The Productivity Commission has finally released its Report into Access to Justice Arrangements in Australia (the Report). The Commission was tasked with examining Australia's system of civil dispute resolution, with a focus on constraining costs and promoting access to justice and equality before the law.

A number of recommendations are likely to leave insurers with mixed feelings.

As expected, results of the inquiry reveal that Australia's justice system is too slow and too expensive, with more resources required to meet the needs of disadvantaged Australians to close the gap in access to legal services. However, some recommendations, such as increasing court fees, may be counter-productive.

On the other hand, affirming the tax deductibility of legal expenses, limiting (or delaying) the discovery process, promoting technology to reduce paper and court time, and fixing costs recoveries in lower courts, are recommendations that may help to cut litigation costs for insurers.

Contingency Fees/Advertising

The recommendations in relation to contingency fees (referred to as “damages-based billing”) are of particular concern for insurers.  Such billing, where a lawyer receives a percentage of the amount recovered in a successful case, has historically been prohibited, based on fears that it promotes unmeritorious claims and creates conflicts between the lawyer and client.

However, the Commission considered these fears to be largely unproven in countries permitting damages-based fees and ultimately recommended that restrictions on such fees be removed (whilst introducing further protection mechanisms for consumers). This finding is at odds with our experience, particularly in the US, and there is little doubt speculative litigation will increase if contingency fees are permitted.  That said, litigation funders are already able to take a percentage of any verdict or settlement.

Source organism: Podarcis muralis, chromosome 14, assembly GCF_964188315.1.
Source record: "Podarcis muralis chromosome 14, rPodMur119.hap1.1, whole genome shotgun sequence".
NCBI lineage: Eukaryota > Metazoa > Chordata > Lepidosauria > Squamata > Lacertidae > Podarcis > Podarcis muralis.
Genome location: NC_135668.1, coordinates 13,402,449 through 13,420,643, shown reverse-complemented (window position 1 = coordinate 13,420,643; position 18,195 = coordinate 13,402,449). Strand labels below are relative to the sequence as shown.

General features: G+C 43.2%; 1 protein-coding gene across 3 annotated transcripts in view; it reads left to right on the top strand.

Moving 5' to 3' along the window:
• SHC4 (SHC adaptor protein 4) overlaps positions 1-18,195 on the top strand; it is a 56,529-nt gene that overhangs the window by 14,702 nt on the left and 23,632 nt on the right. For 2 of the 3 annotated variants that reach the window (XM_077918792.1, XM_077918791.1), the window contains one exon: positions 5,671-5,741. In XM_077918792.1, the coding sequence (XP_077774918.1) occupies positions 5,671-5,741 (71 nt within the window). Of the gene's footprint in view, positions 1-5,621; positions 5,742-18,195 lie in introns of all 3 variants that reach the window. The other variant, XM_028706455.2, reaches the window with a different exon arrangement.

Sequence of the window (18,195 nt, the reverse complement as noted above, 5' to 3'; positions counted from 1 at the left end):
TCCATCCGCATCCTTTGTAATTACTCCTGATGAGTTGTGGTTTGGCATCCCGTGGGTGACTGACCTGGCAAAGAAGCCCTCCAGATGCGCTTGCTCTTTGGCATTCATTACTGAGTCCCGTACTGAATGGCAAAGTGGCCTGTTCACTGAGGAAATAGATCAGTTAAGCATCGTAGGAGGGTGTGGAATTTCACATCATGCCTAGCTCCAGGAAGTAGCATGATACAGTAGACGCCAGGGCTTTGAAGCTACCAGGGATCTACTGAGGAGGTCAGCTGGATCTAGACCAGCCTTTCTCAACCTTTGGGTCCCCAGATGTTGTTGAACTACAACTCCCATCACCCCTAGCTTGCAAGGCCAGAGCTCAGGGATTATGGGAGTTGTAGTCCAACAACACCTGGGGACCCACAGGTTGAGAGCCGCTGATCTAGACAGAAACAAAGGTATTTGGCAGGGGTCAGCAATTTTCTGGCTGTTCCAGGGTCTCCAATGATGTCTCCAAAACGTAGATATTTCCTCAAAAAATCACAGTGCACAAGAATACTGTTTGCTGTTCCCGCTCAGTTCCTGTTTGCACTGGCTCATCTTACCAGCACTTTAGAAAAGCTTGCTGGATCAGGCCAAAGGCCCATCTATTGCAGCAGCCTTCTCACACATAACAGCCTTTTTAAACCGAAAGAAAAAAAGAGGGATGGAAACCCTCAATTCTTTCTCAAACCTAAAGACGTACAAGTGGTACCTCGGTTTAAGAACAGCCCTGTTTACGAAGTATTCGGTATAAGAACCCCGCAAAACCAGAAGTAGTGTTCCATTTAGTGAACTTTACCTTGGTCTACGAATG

The Commission’s recommendation that restrictions on lawyers’ advertising be abolished may further exacerbate the trend toward increased claims.

Fortunately, any changes regarding contingency fees are unlikely to be made under the current Commonwealth government so it may be some time before insurers’ fears are realised.

Litigation Funding

On a more positive note for insurers the Commission also scrutinised the established system of third-party litigation funding, recommending that this area be more carefully regulated. Recommendations include the implementation of a licence system (administered by ASIC or another regulator)  to ensure the third party holds sufficient capital to meet their financial obligations, and that clients be adequately informed of their obligations, ways to manage risk, and potential conflicts of interest.

The Commission also recommends that courts be given extended discretionary powers to award costs against non-parties, such as lawyers charging damages-based fees, and litigation funders.

In light of the recent rise in both the number and level of involvement of litigation funders in Australia, further regulation is welcome. However, it is clear that litigation funders are here to stay and if past experience is a guide any future regulation of funders is likely to be light touch.


The Commission also discusses whether legal expenses insurance has a future role in the Australian legal system and, in particular, the challenges such insurance business may face, including adverse selection (those with a higher risk of having a legal problem are more likely to take out insurance) and moral hazard (insurance protection may alter the behaviour of policyholders to be less vigilant in preventing disputes). The experience in France and Germany, where such insurance is more common, suggests that these difficulties are not insurmountable.  

Such insurance is not entirely unknown in Australia, but the Commission suggests that Australians are unlikely to adopt legal expenses insurance as a standalone product and that such a scheme may not be suitable for those on very low incomes.

What's Next?

The Report merely contains recommendations to be adopted at either a federal or state government level.  As many recommended changes will need to be made at a state government level, potentially requiring interstate co-operation and co-ordination, it may be some time before any changes are realised.  Future developments, particularly in relation to contingency fees and litigation funding, will be closely monitored.